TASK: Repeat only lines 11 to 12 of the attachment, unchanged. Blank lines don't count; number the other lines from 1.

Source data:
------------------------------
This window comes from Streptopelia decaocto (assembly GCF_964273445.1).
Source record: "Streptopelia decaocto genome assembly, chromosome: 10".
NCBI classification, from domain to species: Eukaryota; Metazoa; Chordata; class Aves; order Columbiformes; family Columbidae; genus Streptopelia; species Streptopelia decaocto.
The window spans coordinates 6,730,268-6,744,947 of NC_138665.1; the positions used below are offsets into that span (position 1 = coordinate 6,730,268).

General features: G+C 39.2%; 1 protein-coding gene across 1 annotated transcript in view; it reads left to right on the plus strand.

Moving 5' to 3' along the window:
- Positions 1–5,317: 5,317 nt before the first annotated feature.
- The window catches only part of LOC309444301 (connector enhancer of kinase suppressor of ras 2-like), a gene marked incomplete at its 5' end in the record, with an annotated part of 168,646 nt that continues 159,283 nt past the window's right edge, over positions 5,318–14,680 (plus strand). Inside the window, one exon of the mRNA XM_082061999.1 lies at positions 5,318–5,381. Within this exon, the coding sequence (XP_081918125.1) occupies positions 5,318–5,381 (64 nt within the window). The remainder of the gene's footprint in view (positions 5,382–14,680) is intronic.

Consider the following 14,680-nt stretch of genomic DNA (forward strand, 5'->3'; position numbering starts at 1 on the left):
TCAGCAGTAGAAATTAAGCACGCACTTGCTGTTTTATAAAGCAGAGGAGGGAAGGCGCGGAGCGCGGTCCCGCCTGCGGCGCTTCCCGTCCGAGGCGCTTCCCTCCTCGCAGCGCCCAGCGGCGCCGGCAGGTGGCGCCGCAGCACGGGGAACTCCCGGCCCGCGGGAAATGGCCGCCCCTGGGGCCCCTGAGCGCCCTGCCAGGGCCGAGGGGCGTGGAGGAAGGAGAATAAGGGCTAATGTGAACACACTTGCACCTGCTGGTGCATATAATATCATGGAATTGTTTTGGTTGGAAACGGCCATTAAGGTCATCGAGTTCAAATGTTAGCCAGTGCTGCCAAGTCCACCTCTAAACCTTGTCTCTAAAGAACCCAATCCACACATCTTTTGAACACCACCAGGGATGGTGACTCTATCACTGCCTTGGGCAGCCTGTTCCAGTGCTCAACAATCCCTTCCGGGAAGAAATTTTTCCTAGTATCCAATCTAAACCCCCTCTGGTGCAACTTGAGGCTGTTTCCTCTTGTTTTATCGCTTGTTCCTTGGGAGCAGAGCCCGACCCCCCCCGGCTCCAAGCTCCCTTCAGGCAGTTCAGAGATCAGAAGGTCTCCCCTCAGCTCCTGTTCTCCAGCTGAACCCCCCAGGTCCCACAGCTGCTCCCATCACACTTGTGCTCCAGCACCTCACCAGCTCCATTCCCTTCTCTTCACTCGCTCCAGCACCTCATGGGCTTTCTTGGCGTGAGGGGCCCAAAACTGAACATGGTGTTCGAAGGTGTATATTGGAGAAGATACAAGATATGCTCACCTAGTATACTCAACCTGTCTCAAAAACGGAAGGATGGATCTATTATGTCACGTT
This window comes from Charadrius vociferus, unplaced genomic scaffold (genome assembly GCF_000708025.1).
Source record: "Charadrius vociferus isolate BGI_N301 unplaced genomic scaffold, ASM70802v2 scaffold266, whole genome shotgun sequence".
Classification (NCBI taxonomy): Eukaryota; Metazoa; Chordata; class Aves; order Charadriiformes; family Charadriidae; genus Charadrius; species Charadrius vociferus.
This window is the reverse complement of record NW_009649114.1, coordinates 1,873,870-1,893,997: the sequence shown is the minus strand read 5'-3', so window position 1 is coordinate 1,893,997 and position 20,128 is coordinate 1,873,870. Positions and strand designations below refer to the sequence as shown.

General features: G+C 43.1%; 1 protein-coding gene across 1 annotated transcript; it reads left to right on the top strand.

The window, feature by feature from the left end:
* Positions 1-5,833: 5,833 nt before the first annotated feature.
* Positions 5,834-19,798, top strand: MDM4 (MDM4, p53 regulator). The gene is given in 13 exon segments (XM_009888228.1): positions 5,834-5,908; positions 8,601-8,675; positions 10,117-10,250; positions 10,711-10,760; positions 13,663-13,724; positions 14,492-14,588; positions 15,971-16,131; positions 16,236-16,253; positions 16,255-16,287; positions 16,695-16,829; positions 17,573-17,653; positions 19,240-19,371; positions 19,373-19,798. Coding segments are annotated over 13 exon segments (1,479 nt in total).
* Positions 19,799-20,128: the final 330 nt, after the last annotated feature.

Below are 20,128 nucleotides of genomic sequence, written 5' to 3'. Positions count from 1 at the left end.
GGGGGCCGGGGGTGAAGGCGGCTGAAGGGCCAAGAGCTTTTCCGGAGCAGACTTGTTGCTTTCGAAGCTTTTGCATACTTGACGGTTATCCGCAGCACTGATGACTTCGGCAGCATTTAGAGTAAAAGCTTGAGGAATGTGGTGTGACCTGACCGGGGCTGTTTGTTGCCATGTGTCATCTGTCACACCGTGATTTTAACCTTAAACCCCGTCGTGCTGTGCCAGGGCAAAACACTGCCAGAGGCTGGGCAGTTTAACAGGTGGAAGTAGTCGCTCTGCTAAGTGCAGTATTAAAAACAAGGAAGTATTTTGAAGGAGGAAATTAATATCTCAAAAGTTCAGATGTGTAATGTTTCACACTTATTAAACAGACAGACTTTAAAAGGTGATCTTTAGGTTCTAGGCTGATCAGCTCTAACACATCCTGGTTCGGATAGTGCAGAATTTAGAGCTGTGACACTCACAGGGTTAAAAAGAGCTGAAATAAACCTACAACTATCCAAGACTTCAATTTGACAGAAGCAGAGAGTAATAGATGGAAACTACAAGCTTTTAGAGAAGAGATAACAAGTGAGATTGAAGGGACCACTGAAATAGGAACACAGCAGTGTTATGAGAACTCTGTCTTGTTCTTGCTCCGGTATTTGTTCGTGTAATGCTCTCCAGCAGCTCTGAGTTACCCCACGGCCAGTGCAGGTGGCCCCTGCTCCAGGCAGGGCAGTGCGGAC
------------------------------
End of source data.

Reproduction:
This window comes from Charadrius vociferus, unplaced genomic scaffold (genome assembly GCF_000708025.1).
Source record: "Charadrius vociferus isolate BGI_N301 unplaced genomic scaffold, ASM70802v2 scaffold266, whole genome shotgun sequence".